Effectiveness of a primary care intervention to support reading aloud: A multicenter evaluation

Robert Needlman, Karen H. Toker, Benard P. Dreyer, Perri Klass, Alan L. Mendelsohn

    Research output: Contribution to journalArticle

    Abstract

    Objective. - Failure to read at grade level predicts life-long economic and social disability. Early exposure to reading aloud may prevent reading problems. This study seeks to determine whether institution of Reach Out and Read (ROR) programs is associated with increased reading aloud in a national sample. Design. - Before-after intervention study: separate convenience samples were studied before and after institution of ROR programs at multiple sites. Participants and setting. - A convenience sample of parents of children age 6-72 months seeking routine health care at 19 clinical sites in 10 states. Interventions. - The ROR model incorporates anticipatory guidance about reading aloud and distribution of free picture books at health supervision visits from 6 months through 5 years as well as reading aloud in the waiting room. Main outcome measures. - Parents were interviewed about their attitudes and practices related to reading aloud, using questions drawn from validated instruments. Results. - The sample included 1647 subjects (730 intervention, 917 comparison). After controlling for multiple potential confounding factors, significant associations were found between exposure to ROR and reading aloud as a favorite parenting activity (Adjusted Odds Ratio [AOR] 1.6, P < .001); reading aloud at bedtime (Adjusted Odds Ratio [AOR*rsqb; 1.5, P < .001); reading aloud 3 or more days per week (AOR 1.8, P < .001); and ownership of ≥10 picture books (AOR 1.6, P < .001). Conclusions. - In a national sample, implementation of ROR programs was associated with increased parental support for reading aloud. This study provides evidence of the effectiveness of a primary care intervention strategy to promote reading aloud to young children.

    Original languageEnglish (US)
    Pages (from-to)209-215
    Number of pages7
    JournalAmbulatory Pediatrics
    Volume5
    Issue number4
    DOIs
    StatePublished - Jul 2005

    Fingerprint

    Reading
    Primary Health Care
    Odds Ratio
    Parents
    Ownership
    Parenting
    Economics
    Outcome Assessment (Health Care)
    Delivery of Health Care
    Health

    Keywords

    • Books
    • Literacy
    • Primary care
    • Reach out and read
    • Reading

    ASJC Scopus subject areas

    • Pediatrics, Perinatology, and Child Health
    • Medicine(all)

    Cite this

    Needlman, R., Toker, K. H., Dreyer, B. P., Klass, P., & Mendelsohn, A. L. (2005). Effectiveness of a primary care intervention to support reading aloud: A multicenter evaluation. Ambulatory Pediatrics, 5(4), 209-215. https://doi.org/10.1367/A04-110R.1

    Effectiveness of a primary care intervention to support reading aloud : A multicenter evaluation. / Needlman, Robert; Toker, Karen H.; Dreyer, Benard P.; Klass, Perri; Mendelsohn, Alan L.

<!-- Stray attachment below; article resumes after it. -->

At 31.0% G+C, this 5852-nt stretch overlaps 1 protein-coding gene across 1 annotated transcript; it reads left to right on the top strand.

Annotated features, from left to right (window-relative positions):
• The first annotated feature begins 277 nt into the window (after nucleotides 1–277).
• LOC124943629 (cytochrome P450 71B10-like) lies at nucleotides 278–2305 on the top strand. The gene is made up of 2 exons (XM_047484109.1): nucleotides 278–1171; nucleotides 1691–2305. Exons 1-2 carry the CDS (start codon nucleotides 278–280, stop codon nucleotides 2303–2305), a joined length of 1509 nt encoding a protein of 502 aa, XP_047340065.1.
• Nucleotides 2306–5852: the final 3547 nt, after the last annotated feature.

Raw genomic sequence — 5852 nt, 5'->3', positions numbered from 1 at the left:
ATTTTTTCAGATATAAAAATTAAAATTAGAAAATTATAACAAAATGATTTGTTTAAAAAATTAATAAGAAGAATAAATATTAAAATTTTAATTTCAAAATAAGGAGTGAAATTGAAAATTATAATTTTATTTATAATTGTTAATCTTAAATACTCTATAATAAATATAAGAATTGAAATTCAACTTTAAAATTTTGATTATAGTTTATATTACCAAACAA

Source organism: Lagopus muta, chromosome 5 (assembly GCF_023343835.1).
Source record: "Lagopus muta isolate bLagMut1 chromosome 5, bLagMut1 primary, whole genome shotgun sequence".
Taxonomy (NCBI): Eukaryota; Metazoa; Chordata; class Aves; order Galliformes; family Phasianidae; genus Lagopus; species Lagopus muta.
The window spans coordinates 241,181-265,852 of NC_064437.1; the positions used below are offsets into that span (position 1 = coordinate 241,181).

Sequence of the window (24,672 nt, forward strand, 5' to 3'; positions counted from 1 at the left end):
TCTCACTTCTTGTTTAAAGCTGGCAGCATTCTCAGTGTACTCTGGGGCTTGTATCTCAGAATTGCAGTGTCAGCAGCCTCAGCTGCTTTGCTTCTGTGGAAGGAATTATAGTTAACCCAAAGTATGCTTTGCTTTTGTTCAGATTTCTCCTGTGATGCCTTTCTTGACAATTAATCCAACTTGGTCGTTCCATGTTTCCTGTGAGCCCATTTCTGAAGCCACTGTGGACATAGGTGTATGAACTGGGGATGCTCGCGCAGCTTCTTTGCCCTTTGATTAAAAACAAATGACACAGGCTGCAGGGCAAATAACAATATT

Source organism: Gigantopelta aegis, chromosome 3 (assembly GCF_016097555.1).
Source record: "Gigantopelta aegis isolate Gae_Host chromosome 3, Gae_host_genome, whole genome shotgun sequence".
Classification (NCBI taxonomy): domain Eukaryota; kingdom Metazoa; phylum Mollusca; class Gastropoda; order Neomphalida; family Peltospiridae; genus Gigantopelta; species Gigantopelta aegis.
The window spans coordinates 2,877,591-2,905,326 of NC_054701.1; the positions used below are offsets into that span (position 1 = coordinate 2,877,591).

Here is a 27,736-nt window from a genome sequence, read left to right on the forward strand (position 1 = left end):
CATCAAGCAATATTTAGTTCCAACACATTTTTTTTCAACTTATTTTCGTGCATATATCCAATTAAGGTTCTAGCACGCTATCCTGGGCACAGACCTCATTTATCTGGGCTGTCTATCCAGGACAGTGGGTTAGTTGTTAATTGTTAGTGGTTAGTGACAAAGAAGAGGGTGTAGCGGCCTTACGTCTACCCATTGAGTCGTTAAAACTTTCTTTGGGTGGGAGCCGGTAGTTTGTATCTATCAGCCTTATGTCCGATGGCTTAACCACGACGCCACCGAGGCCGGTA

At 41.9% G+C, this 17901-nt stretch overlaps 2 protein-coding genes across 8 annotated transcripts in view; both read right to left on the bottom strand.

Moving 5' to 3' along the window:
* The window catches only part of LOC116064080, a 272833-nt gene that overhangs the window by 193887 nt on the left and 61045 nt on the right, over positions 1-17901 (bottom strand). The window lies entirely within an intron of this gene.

In: Ambulatory Pediatrics, Vol. 5, No. 4, 07.2005, p. 209-215.

    Research output: Contribution to journalArticle

    Needlman, R, Toker, KH, Dreyer, BP, Klass, P & Mendelsohn, AL 2005, 'Effectiveness of a primary care intervention to support reading aloud: A multicenter evaluation', Ambulatory Pediatrics, vol. 5, no. 4, pp. 209-215. https://doi.org/10.1367/A04-110R.1
    Needlman, Robert ; Toker, Karen H. ; Dreyer, Benard P. ; Klass, Perri ; Mendelsohn, Alan L. / Effectiveness of a primary care intervention to support reading aloud : A multicenter evaluation. In: Ambulatory Pediatrics. 2005 ; Vol. 5, No. 4. pp. 209-215.
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    abstract = "Objective. - Failure to read at grade level predicts life-long economic and social disability. Early exposure to reading aloud may prevent reading problems. This study seeks to determine whether institution of Reach Out and Read (ROR) programs is associated with increased reading aloud in a national sample. Design. - Before-after intervention study: separate convenience samples were studied before and after institution of ROR programs at multiple sites. Participants and setting. - A convenience sample of parents of children age 6-72 months seeking routine health care at 19 clinical sites in 10 states. Interventions. - The ROR model incorporates anticipatory guidance about reading aloud and distribution of free picture books at health supervision visits from 6 months through 5 years as well as reading aloud in the waiting room. Main outcome measures. - Parents were interviewed about their attitudes and practices related to reading aloud, using questions drawn from validated instruments. Results. - The sample included 1647 subjects (730 intervention, 917 comparison). After controlling for multiple potential confounding factors, significant associations were found between exposure to ROR and reading aloud as a favorite parenting activity (Adjusted Odds Ratio [AOR] 1.6, P < .001); reading aloud at bedtime (Adjusted Odds Ratio [AOR*rsqb; 1.5, P < .001); reading aloud 3 or more days per week (AOR 1.8, P < .001); and ownership of ≥10 picture books (AOR 1.6, P < .001). Conclusions. - In a national sample, implementation of ROR programs was associated with increased parental support for reading aloud. This study provides evidence of the effectiveness of a primary care intervention strategy to promote reading aloud to young children.",
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